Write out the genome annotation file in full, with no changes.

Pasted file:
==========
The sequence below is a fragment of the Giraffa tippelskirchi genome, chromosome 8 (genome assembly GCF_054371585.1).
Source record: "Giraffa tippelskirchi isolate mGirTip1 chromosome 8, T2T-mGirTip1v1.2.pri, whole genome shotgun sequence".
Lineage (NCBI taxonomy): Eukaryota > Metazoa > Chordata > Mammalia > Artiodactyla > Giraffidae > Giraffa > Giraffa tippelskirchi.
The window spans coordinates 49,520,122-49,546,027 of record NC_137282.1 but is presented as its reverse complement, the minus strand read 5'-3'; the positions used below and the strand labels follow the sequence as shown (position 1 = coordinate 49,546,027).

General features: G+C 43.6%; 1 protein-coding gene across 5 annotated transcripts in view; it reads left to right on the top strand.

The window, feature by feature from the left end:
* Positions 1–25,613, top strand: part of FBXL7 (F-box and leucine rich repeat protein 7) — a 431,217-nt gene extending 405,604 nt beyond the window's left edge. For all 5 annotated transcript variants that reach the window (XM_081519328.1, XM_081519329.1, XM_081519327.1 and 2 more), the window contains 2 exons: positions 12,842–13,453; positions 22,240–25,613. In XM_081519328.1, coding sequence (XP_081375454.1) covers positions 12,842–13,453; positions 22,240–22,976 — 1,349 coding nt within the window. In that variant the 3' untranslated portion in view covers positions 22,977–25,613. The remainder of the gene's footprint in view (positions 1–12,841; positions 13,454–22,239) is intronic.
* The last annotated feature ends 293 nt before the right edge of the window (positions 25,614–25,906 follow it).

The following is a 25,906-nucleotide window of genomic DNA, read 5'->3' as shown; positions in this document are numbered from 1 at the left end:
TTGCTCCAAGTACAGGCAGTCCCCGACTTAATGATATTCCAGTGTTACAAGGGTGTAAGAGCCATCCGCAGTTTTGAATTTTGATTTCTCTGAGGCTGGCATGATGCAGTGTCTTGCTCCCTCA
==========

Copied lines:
The sequence below is a fragment of the Giraffa tippelskirchi genome, chromosome 8 (genome assembly GCF_054371585.1).
Source record: "Giraffa tippelskirchi isolate mGirTip1 chromosome 8, T2T-mGirTip1v1.2.pri, whole genome shotgun sequence".
Lineage (NCBI taxonomy): Eukaryota > Metazoa > Chordata > Mammalia > Artiodactyla > Giraffidae > Giraffa > Giraffa tippelskirchi.
The window spans coordinates 49,520,122-49,546,027 of record NC_137282.1 but is presented as its reverse complement, the minus strand read 5'-3'; the positions used below and the strand labels follow the sequence as shown (position 1 = coordinate 49,546,027).

General features: G+C 43.6%; 1 protein-coding gene across 5 annotated transcripts in view; it reads left to right on the top strand.

The window, feature by feature from the left end:
* Positions 1–25,613, top strand: part of FBXL7 (F-box and leucine rich repeat protein 7) — a 431,217-nt gene extending 405,604 nt beyond the window's left edge. For all 5 annotated transcript variants that reach the window (XM_081519328.1, XM_081519329.1, XM_081519327.1 and 2 more), the window contains 2 exons: positions 12,842–13,453; positions 22,240–25,613. In XM_081519328.1, coding sequence (XP_081375454.1) covers positions 12,842–13,453; positions 22,240–22,976 — 1,349 coding nt within the window. In that variant the 3' untranslated portion in view covers positions 22,977–25,613. The remainder of the gene's footprint in view (positions 1–12,841; positions 13,454–22,239) is intronic.
* The last annotated feature ends 293 nt before the right edge of the window (positions 25,614–25,906 follow it).

The following is a 25,906-nucleotide window of genomic DNA, read 5'->3' as shown; positions in this document are numbered from 1 at the left end:
TTGCTCCAAGTACAGGCAGTCCCCGACTTAATGATATTCCAGTGTTACAAGGGTGTAAGAGCCATCCGCAGTTTTGAATTTTGATTTCTCTGAGGCTGGCATGATGCAGTGTCTTGCTCCCTCA